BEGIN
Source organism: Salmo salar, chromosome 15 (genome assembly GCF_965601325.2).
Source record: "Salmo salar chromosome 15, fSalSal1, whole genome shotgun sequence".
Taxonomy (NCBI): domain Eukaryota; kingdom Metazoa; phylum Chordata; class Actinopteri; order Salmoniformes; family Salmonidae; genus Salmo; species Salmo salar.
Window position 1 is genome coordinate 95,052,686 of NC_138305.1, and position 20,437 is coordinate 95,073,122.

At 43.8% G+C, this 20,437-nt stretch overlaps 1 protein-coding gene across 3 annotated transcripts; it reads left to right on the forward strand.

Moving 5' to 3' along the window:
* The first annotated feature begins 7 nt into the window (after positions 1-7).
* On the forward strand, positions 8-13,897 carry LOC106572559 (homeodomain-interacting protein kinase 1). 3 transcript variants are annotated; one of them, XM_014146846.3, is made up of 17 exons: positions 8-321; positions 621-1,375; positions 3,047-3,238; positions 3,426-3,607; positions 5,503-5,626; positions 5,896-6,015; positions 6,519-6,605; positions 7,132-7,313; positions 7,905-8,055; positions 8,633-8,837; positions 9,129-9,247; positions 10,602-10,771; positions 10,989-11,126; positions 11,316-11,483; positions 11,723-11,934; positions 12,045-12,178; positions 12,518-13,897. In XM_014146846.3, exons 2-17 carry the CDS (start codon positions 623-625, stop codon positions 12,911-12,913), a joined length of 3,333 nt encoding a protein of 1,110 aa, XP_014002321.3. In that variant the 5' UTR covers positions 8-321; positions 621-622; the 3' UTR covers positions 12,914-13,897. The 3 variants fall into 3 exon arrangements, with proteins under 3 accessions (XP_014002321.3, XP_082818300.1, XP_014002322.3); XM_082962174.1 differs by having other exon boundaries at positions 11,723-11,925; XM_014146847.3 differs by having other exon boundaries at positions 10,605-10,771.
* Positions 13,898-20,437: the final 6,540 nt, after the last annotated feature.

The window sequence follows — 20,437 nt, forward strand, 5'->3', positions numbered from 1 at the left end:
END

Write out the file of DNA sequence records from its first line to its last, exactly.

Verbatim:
Source organism: Salmo salar, chromosome 15 (genome assembly GCF_965601325.2).
Source record: "Salmo salar chromosome 15, fSalSal1, whole genome shotgun sequence".
Taxonomy (NCBI): domain Eukaryota; kingdom Metazoa; phylum Chordata; class Actinopteri; order Salmoniformes; family Salmonidae; genus Salmo; species Salmo salar.
Window position 1 is genome coordinate 95,052,686 of NC_138305.1, and position 20,437 is coordinate 95,073,122.

At 43.8% G+C, this 20,437-nt stretch overlaps 1 protein-coding gene across 3 annotated transcripts; it reads left to right on the forward strand.

Moving 5' to 3' along the window:
* The first annotated feature begins 7 nt into the window (after positions 1-7).
* On the forward strand, positions 8-13,897 carry LOC106572559 (homeodomain-interacting protein kinase 1). 3 transcript variants are annotated; one of them, XM_014146846.3, is made up of 17 exons: positions 8-321; positions 621-1,375; positions 3,047-3,238; positions 3,426-3,607; positions 5,503-5,626; positions 5,896-6,015; positions 6,519-6,605; positions 7,132-7,313; positions 7,905-8,055; positions 8,633-8,837; positions 9,129-9,247; positions 10,602-10,771; positions 10,989-11,126; positions 11,316-11,483; positions 11,723-11,934; positions 12,045-12,178; positions 12,518-13,897. In XM_014146846.3, exons 2-17 carry the CDS (start codon positions 623-625, stop codon positions 12,911-12,913), a joined length of 3,333 nt encoding a protein of 1,110 aa, XP_014002321.3. In that variant the 5' UTR covers positions 8-321; positions 621-622; the 3' UTR covers positions 12,914-13,897. The 3 variants fall into 3 exon arrangements, with proteins under 3 accessions (XP_014002321.3, XP_082818300.1, XP_014002322.3); XM_082962174.1 differs by having other exon boundaries at positions 11,723-11,925; XM_014146847.3 differs by having other exon boundaries at positions 10,605-10,771.
* Positions 13,898-20,437: the final 6,540 nt, after the last annotated feature.

The window sequence follows — 20,437 nt, forward strand, 5'->3', positions numbered from 1 at the left end: